Here is how I imagine a Bombieri-Lang-powered resolution of this question should proceed (modulo a large number of unjustified and somewhat vague steps that I believe to be true but have not established rigorously). Suppose for contradiction that we have a bijective polynomial ${P: {\bf Q} \times {\bf Q} \rightarrow {\bf Q}}$. Then for any polynomial ${Q: {\bf Q} \rightarrow {\bf Q}}$ of one variable, the surface

$\displaystyle S_Q := \{ (x,y,z) \in \mathbb{A}^3: P(x,y) = Q(z) \}$

has infinitely many rational points; indeed, every rational ${z \in {\bf Q}}$ lifts to exactly one rational point in ${S_Q}$. I believe that for “typical” ${Q}$ this surface ${S_Q}$ should be irreducible. One can now split into two cases:

• (a) The rational points in ${S_Q}$ are Zariski dense in ${S_Q}$.
• (b) The rational points in ${S_Q}$ are not Zariski dense in ${S_Q}$.

Consider case (b) first. By definition, this case asserts that the rational points in ${S_Q}$ are contained in a finite number of algebraic curves. By Faltings’ theorem (a special case of the Bombieri-Lang conjecture), any curve of genus two or higher only contains a finite number of rational points. So all but finitely many of the rational points in ${S_Q}$ are contained in a finite union of genus zero and genus one curves. I think all genus zero curves are birational to a line, and all the genus one curves are birational to an elliptic curve (though I don’t have an immediate reference for this). These curves ${C}$ all can have an infinity of rational points, but very few of them should have “enough” rational points ${C \cap {\bf Q}^3}$ that their projection ${\pi(C \cap {\bf Q}^3) := \{ z \in {\bf Q} : (x,y,z) \in C \hbox{ for some } x,y \in {\bf Q} \}}$ to the third coordinate is “large”. In particular, I believe

• (i) If ${C \subset {\mathbb A}^3}$ is birational to an elliptic curve, then the number of elements of ${\pi(C \cap {\bf Q}^3)}$ of height at most ${H}$ should grow at most polylogarithmically in ${H}$ (i.e., be of order ${O( \log^{O(1)} H )}$.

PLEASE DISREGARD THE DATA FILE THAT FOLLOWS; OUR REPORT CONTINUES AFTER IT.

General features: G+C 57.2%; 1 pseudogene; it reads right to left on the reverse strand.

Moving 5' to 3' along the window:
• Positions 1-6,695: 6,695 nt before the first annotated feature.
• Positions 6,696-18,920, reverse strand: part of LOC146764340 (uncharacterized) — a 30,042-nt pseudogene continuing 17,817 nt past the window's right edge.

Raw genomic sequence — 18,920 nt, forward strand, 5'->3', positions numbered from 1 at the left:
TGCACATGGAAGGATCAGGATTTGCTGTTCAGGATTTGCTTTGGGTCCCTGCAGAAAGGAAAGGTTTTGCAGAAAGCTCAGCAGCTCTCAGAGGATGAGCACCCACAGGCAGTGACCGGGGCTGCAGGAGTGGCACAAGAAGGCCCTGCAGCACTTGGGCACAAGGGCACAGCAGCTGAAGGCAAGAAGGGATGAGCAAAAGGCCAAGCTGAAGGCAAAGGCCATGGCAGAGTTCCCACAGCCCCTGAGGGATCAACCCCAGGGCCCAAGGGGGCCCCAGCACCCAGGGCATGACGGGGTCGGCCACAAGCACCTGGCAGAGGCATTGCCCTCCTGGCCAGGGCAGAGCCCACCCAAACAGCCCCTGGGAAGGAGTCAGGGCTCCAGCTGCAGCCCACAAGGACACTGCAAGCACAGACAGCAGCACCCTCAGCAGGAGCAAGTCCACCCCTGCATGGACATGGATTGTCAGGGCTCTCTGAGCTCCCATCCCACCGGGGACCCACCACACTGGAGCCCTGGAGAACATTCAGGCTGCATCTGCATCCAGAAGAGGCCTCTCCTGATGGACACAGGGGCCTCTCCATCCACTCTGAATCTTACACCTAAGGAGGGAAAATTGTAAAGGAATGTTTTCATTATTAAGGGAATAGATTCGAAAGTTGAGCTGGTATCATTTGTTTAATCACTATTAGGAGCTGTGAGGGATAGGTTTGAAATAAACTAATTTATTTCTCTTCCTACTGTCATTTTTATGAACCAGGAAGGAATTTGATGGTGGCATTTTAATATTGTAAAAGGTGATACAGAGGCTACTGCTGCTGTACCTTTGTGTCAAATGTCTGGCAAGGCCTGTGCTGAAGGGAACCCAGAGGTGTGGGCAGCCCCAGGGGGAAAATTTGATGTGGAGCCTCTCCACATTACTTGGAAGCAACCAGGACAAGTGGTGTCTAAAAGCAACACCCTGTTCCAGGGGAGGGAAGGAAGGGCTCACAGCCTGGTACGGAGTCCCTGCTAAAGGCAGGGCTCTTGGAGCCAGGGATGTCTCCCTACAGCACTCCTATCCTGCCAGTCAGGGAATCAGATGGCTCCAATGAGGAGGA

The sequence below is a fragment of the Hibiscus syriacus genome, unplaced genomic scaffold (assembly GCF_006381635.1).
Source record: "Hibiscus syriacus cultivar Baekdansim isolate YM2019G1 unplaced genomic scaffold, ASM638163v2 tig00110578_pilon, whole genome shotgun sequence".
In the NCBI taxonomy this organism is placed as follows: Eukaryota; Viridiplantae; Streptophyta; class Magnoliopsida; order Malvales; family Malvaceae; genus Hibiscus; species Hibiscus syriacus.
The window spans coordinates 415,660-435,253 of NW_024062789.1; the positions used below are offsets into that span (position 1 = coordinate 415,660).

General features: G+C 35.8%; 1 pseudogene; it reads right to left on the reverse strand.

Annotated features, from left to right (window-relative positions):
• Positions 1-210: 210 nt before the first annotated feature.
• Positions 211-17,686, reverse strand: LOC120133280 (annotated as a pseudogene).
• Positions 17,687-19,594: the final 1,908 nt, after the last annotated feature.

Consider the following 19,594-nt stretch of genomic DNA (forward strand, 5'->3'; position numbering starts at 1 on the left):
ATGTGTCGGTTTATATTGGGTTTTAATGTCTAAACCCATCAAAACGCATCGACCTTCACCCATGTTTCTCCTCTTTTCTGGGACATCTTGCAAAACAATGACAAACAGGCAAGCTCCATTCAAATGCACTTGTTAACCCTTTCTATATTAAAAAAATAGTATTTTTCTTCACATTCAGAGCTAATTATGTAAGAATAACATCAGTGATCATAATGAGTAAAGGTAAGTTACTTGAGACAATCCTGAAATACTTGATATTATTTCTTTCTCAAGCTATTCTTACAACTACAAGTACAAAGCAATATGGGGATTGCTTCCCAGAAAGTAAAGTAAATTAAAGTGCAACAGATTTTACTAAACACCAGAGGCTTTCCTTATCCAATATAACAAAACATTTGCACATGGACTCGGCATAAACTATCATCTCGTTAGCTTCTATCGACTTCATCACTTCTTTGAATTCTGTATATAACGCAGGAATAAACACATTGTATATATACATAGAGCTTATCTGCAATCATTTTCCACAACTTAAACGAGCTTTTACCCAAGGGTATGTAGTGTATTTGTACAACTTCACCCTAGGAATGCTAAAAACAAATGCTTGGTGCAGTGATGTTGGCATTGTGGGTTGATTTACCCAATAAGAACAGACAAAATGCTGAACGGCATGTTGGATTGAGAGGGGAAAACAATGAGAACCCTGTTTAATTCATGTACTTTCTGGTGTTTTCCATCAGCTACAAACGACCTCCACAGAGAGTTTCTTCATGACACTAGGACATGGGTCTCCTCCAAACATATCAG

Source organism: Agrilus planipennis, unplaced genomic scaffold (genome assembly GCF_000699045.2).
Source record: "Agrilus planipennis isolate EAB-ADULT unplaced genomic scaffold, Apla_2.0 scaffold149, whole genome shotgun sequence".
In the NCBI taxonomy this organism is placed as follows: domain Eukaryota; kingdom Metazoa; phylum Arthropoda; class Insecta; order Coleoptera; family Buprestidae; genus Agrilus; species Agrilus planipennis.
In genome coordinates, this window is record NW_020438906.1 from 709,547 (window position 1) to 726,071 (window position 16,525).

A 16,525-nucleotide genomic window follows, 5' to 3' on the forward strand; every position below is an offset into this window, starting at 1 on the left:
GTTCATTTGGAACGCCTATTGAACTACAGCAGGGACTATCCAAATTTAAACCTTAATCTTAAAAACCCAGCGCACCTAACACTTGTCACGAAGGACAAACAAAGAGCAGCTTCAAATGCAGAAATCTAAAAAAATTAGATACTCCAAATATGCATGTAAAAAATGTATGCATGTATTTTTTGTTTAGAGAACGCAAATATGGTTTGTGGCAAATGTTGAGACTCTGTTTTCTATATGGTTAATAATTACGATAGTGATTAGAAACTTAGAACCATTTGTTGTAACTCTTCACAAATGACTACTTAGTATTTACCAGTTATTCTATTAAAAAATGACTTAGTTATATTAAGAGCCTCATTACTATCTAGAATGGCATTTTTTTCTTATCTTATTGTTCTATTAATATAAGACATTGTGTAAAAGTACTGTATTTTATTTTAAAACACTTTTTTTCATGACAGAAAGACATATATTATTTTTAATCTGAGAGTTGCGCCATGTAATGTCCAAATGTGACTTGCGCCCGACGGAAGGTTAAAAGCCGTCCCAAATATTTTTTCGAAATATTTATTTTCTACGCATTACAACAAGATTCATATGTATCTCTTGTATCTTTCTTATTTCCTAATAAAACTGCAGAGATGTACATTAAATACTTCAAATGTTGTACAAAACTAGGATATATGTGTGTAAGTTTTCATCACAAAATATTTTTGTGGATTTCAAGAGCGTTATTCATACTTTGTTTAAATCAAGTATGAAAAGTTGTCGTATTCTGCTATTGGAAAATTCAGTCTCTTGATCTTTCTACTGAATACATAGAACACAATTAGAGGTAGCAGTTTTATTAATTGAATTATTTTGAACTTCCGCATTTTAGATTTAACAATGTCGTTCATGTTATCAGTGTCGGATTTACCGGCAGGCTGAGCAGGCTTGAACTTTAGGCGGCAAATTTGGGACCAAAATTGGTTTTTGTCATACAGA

• (ii) If ${C \subset {\mathbb A}^3}$ is birational to a line but not of the form ${\{ (f(z), g(z), z) \}}$ for some rational ${f,g}$, then then the number of elements of ${\pi(C \cap {\bf Q}^3)}$ of height at most ${H}$ should grow slower than ${H^2}$ (in fact I think it can only grow like ${O(H)}$).

I do not have proofs of these results (though I think something similar to (i) can be found in Knapp’s book, and (ii) should basically follow by using a rational parameterisation ${\{(f(t),g(t),h(t))\}}$ of ${C}$ with ${h}$ nonlinear). Assuming these assertions, this would mean that there is a curve of the form ${\{ (f(z),g(z),z)\}}$ that captures a “positive fraction” of the rational points of ${S_Q}$, as measured by restricting the height of the third coordinate ${z}$ to lie below a large threshold ${H}$, computing density, and sending ${H}$ to infinity (taking a limit superior). I believe this forces an identity of the form

$\displaystyle P(f(z), g(z)) = Q(z) \ \ \ \ \ (1)$

for all ${z}$. Such identities are certainly possible for some choices of ${Q}$ (e.g. ${Q(z) = P(F(z), G(z))}$ for arbitrary polynomials ${F,G}$ of one variable) but I believe that the only way that such identities hold for a “positive fraction” of ${Q}$ (as measured using height as before) is if there is in fact a rational identity of the form

$\displaystyle P( f_0(z), g_0(z) ) = z$